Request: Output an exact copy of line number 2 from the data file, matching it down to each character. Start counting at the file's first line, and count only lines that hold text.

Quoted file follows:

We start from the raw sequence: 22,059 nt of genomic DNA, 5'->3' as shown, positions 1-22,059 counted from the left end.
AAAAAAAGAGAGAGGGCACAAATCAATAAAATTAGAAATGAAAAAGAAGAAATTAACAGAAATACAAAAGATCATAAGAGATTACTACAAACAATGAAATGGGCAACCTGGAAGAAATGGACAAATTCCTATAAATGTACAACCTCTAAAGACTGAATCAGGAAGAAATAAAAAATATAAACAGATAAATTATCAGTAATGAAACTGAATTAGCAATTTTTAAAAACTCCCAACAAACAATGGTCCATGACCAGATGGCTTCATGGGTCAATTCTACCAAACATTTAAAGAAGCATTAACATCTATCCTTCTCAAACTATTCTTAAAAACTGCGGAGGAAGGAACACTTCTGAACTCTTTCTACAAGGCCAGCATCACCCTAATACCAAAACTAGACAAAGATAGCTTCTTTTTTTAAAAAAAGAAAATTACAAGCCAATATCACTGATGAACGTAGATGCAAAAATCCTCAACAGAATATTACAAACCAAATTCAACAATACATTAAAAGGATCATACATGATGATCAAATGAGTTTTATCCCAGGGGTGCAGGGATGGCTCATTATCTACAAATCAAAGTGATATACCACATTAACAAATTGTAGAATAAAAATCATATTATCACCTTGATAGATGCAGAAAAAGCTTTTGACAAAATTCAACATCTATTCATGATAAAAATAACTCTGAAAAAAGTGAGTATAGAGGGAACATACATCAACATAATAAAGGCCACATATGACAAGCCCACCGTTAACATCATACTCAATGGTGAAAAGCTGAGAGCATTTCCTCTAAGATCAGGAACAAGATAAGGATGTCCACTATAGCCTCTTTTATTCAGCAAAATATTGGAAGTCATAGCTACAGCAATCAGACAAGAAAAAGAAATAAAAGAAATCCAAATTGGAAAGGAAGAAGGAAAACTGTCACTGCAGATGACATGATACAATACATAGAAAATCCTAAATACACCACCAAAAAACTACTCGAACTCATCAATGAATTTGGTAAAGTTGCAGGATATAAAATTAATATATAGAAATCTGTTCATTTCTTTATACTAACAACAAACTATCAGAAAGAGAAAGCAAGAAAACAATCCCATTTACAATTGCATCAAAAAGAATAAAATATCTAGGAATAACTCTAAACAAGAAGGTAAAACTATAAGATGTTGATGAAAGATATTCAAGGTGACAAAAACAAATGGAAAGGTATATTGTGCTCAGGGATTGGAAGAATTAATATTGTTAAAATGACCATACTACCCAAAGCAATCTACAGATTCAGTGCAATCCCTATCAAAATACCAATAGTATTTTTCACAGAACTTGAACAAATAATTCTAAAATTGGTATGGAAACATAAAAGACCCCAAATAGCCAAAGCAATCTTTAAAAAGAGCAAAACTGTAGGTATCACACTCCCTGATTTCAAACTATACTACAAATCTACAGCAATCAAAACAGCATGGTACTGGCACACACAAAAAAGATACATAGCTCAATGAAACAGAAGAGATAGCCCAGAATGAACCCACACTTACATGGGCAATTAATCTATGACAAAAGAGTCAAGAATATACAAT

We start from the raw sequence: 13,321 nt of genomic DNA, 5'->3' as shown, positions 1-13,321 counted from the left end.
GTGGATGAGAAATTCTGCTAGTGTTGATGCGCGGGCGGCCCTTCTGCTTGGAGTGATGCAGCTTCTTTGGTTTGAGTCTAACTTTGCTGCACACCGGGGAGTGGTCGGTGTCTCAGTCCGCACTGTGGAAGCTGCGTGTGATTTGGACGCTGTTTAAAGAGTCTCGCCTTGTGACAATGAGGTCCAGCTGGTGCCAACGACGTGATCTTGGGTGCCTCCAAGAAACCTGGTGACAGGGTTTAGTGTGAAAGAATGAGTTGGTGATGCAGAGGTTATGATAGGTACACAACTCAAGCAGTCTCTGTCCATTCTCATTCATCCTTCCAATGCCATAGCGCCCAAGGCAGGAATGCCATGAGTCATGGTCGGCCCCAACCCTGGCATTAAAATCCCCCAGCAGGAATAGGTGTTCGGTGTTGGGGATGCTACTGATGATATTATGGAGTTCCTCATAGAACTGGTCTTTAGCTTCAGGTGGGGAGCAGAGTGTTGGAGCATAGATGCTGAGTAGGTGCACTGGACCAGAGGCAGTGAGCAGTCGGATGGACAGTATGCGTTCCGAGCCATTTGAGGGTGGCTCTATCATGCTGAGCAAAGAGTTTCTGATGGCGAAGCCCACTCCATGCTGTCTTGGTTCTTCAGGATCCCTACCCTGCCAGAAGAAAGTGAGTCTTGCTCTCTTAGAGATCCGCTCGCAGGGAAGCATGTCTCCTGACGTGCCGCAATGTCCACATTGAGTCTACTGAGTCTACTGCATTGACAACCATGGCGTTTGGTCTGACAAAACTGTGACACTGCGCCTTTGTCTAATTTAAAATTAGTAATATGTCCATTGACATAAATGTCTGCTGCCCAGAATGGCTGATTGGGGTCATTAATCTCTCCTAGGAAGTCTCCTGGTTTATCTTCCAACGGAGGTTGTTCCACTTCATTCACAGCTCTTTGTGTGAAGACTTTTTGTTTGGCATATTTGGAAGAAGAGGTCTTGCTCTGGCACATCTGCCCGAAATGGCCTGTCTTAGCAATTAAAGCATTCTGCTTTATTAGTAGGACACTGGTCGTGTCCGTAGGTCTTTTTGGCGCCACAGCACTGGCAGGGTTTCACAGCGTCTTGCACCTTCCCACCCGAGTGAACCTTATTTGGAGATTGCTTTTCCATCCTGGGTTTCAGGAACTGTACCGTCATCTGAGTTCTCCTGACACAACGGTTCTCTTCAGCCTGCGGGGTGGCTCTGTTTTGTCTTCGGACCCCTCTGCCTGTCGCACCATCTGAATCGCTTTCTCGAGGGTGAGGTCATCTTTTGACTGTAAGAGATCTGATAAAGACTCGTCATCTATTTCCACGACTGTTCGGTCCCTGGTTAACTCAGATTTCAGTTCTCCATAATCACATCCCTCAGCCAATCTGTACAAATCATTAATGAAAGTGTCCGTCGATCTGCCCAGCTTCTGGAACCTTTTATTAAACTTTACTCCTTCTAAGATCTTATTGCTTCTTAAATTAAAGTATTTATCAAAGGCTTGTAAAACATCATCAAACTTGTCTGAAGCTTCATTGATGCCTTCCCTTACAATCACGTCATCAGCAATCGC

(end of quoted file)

AAAAAAAGAGAGAGGGCACAAATCAATAAAATTAGAAATGAAAAAGAAGAAATTAACAGAAATACAAAAGATCATAAGAGATTACTACAAACAATGAAATGGGCAACCTGGAAGAAATGGACAAATTCCTATAAATGTACAACCTCTAAAGACTGAATCAGGAAGAAATAAAAAATATAAACAGATAAATTATCAGTAATGAAACTGAATTAGCAATTTTTAAAAACTCCCAACAAACAATGGTCCATGACCAGATGGCTTCATGGGTCAATTCTACCAAACATTTAAAGAAGCATTAACATCTATCCTTCTCAAACTATTCTTAAAAACTGCGGAGGAAGGAACACTTCTGAACTCTTTCTACAAGGCCAGCATCACCCTAATACCAAAACTAGACAAAGATAGCTTCTTTTTTTAAAAAAAGAAAATTACAAGCCAATATCACTGATGAACGTAGATGCAAAAATCCTCAACAGAATATTACAAACCAAATTCAACAATACATTAAAAGGATCATACATGATGATCAAATGAGTTTTATCCCAGGGGTGCAGGGATGGCTCATTATCTACAAATCAAAGTGATATACCACATTAACAAATTGTAGAATAAAAATCATATTATCACCTTGATAGATGCAGAAAAAGCTTTTGACAAAATTCAACATCTATTCATGATAAAAATAACTCTGAAAAAAGTGAGTATAGAGGGAACATACATCAACATAATAAAGGCCACATATGACAAGCCCACCGTTAACATCATACTCAATGGTGAAAAGCTGAGAGCATTTCCTCTAAGATCAGGAACAAGATAAGGATGTCCACTATAGCCTCTTTTATTCAGCAAAATATTGGAAGTCATAGCTACAGCAATCAGACAAGAAAAAGAAATAAAAGAAATCCAAATTGGAAAGGAAGAAGGAAAACTGTCACTGCAGATGACATGATACAATACATAGAAAATCCTAAATACACCACCAAAAAACTACTCGAACTCATCAATGAATTTGGTAAAGTTGCAGGATATAAAATTAATATATAGAAATCTGTTCATTTCTTTATACTAACAACAAACTATCAGAAAGAGAAAGCAAGAAAACAATCCCATTTACAATTGCATCAAAAAGAATAAAATATCTAGGAATAACTCTAAACAAGAAGGTAAAACTATAAGATGTTGATGAAAGATATTCAAGGTGACAAAAACAAATGGAAAGGTATATTGTGCTCAGGGATTGGAAGAATTAATATTGTTAAAATGACCATACTACCCAAAGCAATCTACAGATTCAGTGCAATCCCTATCAAAATACCAATAGTATTTTTCACAGAACTTGAACAAATAATTCTAAAATTGGTATGGAAACATAAAAGACCCCAAATAGCCAAAGCAATCTTTAAAAAGAGCAAAACTGTAGGTATCACACTCCCTGATTTCAAACTATACTACAAATCTACAGCAATCAAAACAGCATGGTACTGGCACACACAAAAAAGATACATAGCTCAATGAAACAGAAGAGATAGCCCAGAATGAACCCACACTTACATGGGCAATTAATCTATGACAAAAGAGTCAAGAATATACAAT